Shakespeare Theatre Company will begin its 2019/20 Season with the 2018 Pulitzer Prize Finalist EVERYBODY by Obie Award-winner, MacArthur “Genius” Grant recipient and Washington, D.C.-native Branden Jacobs-Jenkins (An Octoroon, Gloria). This “fun and breezy” (Broadway World) comedy about life (and death) will play at the Lansburgh Theatre (450 7th Street NW) from October 15 through November 17, 2019.
The inspiration for Everybody is the medieval morality play Everyman, in which Death asks the title character to prepare for the grave and afterlife. “Everyman was still performed in Shakespeare’s formative years. I’ve no doubt that he saw the play, and that it made a huge impact on him. So much of Shakespeare’s writing life begins here,” suggests Artistic Director SIMON GODWIN. “Branden Jacobs-Jenkins has taken this medieval work – with its ageless themes of how we approach life and deal with death—and created a fun, lively, and extremely contemporary fable for our moment. I wanted to welcome everybody to STC with Everybody.”
“Branden is known for his searing reconstructions of dusty plays, and here he uses some of that brilliant ability to make the irrelevant relevant again in a hyper-personal and theatrically expansive way,” explains Director WILL DAVIS, former artistic director of American Theater Company in Chicago, who is making his STC debut. Davis is well-known in D.C. for several previous productions at Olney Theatre Center including the Helen Hayes Award-winning Colossal and Helen Hayes-nominated Evita.
In the allegorical style of morality plays, most of the characters personify abstract ideas. “An actor stands up and says: ‘Hi! I’m Time!’” explains Davis. “It’s absurd and wonderful, modern and ancient in all the ways our best stories always are.” Beloved comedic actress and STC Affiliated Artist NANCY ROBINETTE (The Comedy of Errors) will join the cast as Death. AHMAD KAMAL (Richard the Third, Gloria) returns to STC to play the role of Love. CLARE CARYS (A Christmas Carol) and YONATAN GEBEYEHU (I Thought I Would Die, But I Didn’t), both in their STC debuts, will play Time and God, respectively.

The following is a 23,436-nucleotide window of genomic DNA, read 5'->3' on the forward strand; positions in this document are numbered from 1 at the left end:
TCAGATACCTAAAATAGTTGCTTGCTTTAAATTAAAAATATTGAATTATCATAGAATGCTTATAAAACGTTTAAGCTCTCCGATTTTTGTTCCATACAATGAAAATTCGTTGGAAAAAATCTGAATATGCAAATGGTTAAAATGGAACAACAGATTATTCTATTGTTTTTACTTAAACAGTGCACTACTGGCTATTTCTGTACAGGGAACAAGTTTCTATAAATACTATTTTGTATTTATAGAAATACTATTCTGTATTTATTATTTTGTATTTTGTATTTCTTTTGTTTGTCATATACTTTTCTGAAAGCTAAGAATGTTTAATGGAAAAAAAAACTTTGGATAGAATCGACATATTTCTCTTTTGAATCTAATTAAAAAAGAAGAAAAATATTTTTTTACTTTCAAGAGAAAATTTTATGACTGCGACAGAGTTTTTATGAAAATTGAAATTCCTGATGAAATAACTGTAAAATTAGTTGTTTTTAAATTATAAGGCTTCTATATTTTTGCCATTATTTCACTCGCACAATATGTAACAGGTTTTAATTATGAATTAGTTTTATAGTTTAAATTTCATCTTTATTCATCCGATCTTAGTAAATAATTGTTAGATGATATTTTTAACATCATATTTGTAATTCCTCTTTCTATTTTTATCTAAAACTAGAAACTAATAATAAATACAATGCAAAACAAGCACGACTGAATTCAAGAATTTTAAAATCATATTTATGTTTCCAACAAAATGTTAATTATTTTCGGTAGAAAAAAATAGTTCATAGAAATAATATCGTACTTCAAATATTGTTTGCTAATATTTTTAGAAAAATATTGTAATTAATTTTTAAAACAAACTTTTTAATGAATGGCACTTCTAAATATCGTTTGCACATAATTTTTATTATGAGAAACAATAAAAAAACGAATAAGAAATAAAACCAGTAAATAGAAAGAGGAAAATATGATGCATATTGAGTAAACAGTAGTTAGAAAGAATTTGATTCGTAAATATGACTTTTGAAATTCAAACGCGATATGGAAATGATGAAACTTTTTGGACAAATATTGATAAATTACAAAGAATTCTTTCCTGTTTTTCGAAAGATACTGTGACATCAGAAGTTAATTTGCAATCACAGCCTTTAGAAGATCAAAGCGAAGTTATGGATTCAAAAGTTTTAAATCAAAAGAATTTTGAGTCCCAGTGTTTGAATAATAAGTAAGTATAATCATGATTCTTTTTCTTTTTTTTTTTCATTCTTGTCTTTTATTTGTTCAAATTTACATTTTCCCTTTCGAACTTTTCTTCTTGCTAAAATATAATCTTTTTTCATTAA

But in Jacob-Jenkins’ most exciting and inventive revision, the roles of most of the cast, including the titular Everybody, will be assigned each performance by a lottery system. As the show begins, the “Somebodies” line up on stage and a lottery ball assigns their role for that performance. Making their STC debut in the to-be-cast roles of “Somebody” are ALINA COLLINS MALDONADO, who recently starred in BLKS at Woolly Mammoth Theatre Company, AVI ROQUE who previously played the role of “Love” in California Shakespeare Theatre’s production of the play, and KELLI SIMPKINS, known as an original creator/performer of The Laramie Project. Returning STC “Somebodies” include ELAN ZAFIR (Romeo & Juliet, FFA and mainstage) and AYANA WORKMAN (Free For All Hamlet, Romeo and Juliet). By chance, luck, or fate, they may play Everybody or attributes such as Friendship, Kinship, or Beauty.
The actors must be prepared for 120 casting permutations. The chances of having the same exact configuration of actors and roles for two performances is approximately 27%, the chances of a lucky actor playing the same role twice in a row is only 4%, and the chances of one actor not playing one of the changing roles at all during the entire run is 0.0003% (so they all better be off-book!)
Shakespeare Theatre Company will offer two special lotteries to help promote the show: One lottery will allow patrons the opportunity to pay just $20 for their tickets. Access and details for this lottery will be announced in September on the show page. The second lottery is for audience members attending the show who correctly predict the evening’s cast and their corresponding roles. Winners will receive free tickets for either another unique performance of Everybody or another show in the 2019/20 season.
“Everybody beautifully pits the sacred against the profane in just the way we want on stage,” says Davis. “Everything seems very important and at the same time nothing seems to matter, and we’re asked to reflect on that as an infinite contradiction.”
Godwin concludes: “This is a very old story told anew. This is what we do at Shakespeare Theatre Company. We remake the classics for our times.”
Tickets($35-$120) are currently on sale at http://www.shakespearetheatre.